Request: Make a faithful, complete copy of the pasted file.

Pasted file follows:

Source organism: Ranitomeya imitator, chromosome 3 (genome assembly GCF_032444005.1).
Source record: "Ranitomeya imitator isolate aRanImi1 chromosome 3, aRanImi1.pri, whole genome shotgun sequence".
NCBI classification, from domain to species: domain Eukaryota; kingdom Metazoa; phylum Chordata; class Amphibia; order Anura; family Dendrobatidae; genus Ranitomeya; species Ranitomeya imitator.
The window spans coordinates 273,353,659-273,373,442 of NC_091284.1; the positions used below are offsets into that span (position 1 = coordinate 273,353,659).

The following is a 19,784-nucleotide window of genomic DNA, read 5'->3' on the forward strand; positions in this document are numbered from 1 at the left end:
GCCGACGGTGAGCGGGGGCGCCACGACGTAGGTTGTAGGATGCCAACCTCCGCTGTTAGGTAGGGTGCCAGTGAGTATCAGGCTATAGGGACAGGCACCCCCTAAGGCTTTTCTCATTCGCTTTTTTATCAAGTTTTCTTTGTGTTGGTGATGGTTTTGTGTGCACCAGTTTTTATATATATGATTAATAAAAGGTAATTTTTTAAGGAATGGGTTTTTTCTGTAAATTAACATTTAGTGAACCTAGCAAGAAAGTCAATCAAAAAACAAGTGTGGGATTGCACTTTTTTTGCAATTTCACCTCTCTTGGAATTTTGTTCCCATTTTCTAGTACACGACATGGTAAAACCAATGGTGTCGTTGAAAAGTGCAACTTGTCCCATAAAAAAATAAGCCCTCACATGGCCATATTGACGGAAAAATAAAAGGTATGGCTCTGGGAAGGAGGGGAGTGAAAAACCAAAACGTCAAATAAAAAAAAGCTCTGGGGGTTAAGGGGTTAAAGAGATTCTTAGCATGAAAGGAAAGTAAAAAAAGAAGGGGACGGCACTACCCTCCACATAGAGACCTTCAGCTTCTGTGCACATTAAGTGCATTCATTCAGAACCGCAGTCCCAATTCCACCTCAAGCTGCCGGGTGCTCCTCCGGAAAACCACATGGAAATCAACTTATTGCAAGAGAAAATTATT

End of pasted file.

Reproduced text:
Source organism: Ranitomeya imitator, chromosome 3 (genome assembly GCF_032444005.1).
Source record: "Ranitomeya imitator isolate aRanImi1 chromosome 3, aRanImi1.pri, whole genome shotgun sequence".
NCBI classification, from domain to species: domain Eukaryota; kingdom Metazoa; phylum Chordata; class Amphibia; order Anura; family Dendrobatidae; genus Ranitomeya; species Ranitomeya imitator.
The window spans coordinates 273,353,659-273,373,442 of NC_091284.1; the positions used below are offsets into that span (position 1 = coordinate 273,353,659).

The following is a 19,784-nucleotide window of genomic DNA, read 5'->3' on the forward strand; positions in this document are numbered from 1 at the left end:
GCCGACGGTGAGCGGGGGCGCCACGACGTAGGTTGTAGGATGCCAACCTCCGCTGTTAGGTAGGGTGCCAGTGAGTATCAGGCTATAGGGACAGGCACCCCCTAAGGCTTTTCTCATTCGCTTTTTTATCAAGTTTTCTTTGTGTTGGTGATGGTTTTGTGTGCACCAGTTTTTATATATATGATTAATAAAAGGTAATTTTTTAAGGAATGGGTTTTTTCTGTAAATTAACATTTAGTGAACCTAGCAAGAAAGTCAATCAAAAAACAAGTGTGGGATTGCACTTTTTTTGCAATTTCACCTCTCTTGGAATTTTGTTCCCATTTTCTAGTACACGACATGGTAAAACCAATGGTGTCGTTGAAAAGTGCAACTTGTCCCATAAAAAAATAAGCCCTCACATGGCCATATTGACGGAAAAATAAAAGGTATGGCTCTGGGAAGGAGGGGAGTGAAAAACCAAAACGTCAAATAAAAAAAAGCTCTGGGGGTTAAGGGGTTAAAGAGATTCTTAGCATGAAAGGAAAGTAAAAAAAGAAGGGGACGGCACTACCCTCCACATAGAGACCTTCAGCTTCTGTGCACATTAAGTGCATTCATTCAGAACCGCAGTCCCAATTCCACCTCAAGCTGCCGGGTGCTCCTCCGGAAAACCACATGGAAATCAACTTATTGCAAGAGAAAATTATT